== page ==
Sarazm (Саразм)

May 7, 2017

Sarazm ( Саразм) is an Aneolithic site located in Western Tadjikistan in the Sughd region about 5.0 km from the Uzbekistan border. Situated on the Samarkand plain on the left bank of the Zarafshan river, Sarazm provides evidence for a sophisticated sedentary settlement with agricultural and metallurgical advancements in the Steppic landscape (Isakov 1981). Sarazm is located at  N39 30 28 E67 27 37 (UNESCO World Heritage Convention).

The site is easily identified using Google Earth, coming into view at approximately 6,500 ft. The entire site’s total area is approximately 130,100 m2 and its perimeter is approximately 1,682 m. Its elevation is around 3020 ft (Google Earth).

Excavations sponsored by the USSR began in 1976 under Abdullah Isakov. During this initial period there were two small villages, Avazali and Sokhibnazar, on either end of the site and Penjikent was the nearest city at 15 km east (Spengler and Willcox, 2013, 213). Today the area is more populated, featuring developed areas on the outskirts of the site (Google Earth). Later excavations were done collaboratively between Isakov, his team and French and American archaeologists after the dissolution of the USSR. The site has been excavated and researched continuously since the initial dig.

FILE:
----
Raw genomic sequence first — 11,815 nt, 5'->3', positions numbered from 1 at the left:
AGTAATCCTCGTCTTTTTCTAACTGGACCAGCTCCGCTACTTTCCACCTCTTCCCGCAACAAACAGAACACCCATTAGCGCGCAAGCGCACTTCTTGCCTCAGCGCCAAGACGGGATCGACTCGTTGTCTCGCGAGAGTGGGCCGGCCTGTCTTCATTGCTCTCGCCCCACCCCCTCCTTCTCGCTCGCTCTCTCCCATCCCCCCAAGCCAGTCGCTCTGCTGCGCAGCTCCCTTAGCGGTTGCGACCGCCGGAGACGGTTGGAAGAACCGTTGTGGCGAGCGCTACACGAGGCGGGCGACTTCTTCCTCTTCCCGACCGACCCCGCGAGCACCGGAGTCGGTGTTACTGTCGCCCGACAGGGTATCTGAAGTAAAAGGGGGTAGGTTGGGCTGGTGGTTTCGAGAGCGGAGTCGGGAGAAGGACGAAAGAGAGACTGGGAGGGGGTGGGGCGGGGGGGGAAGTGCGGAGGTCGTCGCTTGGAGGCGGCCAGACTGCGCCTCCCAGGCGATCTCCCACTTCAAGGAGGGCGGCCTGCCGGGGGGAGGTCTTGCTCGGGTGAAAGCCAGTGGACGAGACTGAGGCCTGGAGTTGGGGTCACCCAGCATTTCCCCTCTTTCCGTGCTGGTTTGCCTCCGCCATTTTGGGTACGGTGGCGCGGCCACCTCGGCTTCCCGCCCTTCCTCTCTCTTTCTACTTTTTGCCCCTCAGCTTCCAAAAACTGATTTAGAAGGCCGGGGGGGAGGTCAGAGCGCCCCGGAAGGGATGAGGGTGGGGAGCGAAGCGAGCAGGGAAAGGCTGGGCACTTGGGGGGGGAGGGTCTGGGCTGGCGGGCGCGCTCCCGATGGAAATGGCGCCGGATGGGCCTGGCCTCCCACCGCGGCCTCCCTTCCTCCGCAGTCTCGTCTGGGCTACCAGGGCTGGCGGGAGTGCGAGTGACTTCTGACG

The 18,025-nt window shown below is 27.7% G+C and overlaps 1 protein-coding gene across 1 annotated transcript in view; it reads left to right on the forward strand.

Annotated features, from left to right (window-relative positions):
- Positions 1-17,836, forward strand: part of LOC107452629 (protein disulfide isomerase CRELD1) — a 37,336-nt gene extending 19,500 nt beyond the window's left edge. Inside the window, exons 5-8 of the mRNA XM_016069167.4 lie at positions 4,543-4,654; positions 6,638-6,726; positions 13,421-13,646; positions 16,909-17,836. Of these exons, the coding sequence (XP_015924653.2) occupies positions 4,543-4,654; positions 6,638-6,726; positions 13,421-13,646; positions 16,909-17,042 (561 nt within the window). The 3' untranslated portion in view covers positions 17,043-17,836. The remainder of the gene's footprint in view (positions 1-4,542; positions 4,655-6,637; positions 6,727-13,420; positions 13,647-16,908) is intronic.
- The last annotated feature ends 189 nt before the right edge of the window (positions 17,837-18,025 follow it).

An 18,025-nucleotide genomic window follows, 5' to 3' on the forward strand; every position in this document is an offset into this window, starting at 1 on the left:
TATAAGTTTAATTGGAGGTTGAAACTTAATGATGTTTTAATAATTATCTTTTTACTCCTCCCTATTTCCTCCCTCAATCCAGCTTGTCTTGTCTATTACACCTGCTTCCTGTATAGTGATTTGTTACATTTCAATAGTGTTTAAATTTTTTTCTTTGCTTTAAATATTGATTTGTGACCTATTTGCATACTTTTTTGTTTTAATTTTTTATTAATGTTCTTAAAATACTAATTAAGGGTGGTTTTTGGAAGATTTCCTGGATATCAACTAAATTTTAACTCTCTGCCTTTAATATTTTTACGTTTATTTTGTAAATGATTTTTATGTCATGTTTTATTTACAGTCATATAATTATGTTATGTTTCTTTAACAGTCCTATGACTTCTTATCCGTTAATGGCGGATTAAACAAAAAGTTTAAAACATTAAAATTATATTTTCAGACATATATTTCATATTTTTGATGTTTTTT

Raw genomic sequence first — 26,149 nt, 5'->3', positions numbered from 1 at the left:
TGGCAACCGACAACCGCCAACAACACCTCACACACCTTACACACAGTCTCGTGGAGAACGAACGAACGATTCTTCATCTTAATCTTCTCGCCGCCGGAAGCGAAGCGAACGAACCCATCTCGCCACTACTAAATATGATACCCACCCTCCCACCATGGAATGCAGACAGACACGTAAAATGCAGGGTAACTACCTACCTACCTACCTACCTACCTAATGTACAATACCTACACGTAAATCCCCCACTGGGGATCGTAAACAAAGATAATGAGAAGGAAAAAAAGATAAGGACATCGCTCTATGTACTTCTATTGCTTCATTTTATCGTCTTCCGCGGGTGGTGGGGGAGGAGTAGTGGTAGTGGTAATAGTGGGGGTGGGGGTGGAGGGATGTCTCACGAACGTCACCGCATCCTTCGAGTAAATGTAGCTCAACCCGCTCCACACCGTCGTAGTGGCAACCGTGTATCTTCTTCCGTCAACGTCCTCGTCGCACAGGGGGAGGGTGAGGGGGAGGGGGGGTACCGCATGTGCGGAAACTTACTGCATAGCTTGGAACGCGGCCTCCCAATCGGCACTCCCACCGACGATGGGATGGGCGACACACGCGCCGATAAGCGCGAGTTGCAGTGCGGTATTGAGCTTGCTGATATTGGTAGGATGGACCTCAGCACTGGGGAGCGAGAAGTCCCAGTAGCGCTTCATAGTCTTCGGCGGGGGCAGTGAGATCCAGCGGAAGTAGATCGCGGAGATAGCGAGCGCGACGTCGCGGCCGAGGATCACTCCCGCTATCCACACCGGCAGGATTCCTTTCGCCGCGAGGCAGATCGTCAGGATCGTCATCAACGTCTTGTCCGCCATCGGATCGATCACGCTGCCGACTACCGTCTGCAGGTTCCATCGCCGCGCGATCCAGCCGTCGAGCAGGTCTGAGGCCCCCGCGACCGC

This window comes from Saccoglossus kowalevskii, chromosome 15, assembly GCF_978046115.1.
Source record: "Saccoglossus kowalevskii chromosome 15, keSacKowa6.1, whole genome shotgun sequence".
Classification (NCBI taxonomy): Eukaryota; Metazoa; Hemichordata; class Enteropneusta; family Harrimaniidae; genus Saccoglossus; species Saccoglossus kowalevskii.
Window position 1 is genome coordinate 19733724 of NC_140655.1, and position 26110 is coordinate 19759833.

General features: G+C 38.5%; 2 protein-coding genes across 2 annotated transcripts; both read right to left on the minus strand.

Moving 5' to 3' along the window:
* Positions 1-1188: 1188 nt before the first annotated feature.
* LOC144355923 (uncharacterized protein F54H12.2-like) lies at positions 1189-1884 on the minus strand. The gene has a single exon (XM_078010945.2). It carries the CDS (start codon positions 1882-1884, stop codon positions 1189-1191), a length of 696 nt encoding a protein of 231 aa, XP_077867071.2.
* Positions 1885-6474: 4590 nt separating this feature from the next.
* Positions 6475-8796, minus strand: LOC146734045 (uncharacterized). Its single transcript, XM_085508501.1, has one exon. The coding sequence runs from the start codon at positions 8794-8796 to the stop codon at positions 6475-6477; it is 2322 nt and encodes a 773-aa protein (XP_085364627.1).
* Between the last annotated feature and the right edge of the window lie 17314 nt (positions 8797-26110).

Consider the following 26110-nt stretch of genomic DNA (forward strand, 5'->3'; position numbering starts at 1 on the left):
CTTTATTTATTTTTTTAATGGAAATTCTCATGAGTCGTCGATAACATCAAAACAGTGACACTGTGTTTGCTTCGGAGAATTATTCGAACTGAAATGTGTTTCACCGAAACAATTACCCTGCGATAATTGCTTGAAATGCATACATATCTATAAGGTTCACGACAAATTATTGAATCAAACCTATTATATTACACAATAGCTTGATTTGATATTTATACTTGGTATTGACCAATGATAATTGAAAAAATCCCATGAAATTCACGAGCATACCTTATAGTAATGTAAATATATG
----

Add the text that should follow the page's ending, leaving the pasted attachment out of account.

Circular building (Besenval and Isakov 1989, 9)

According to Isakov et. al (1987) Sarazm dates back as early as the fourth millennium BCE placing it around 6000 years old via radiocarbon dating of materials such as clay and bones (90).  Isakov et al.(1987) divides the chronological frame of Sarazm into three distinct phases; Sarazm I is dated to the early fourth millennium, Sarazm II to the late fourth and early third millennia, and Sarazm III to the later half of the third millennium (90).  According to a later archaeologist Razzokov (2008) there are four distinct occupation phases; Sarazm I dates from 3500-2900 BCE, Sarazm II from 2900-2600 BCE, Sarazm III from 2600-2300 BCE, and Sarazm IV from 2300-2000 BCE (Spengler and Willcox 2013, 213). Razzokov’s phases are more supported and concrete, as dating techniques have improved.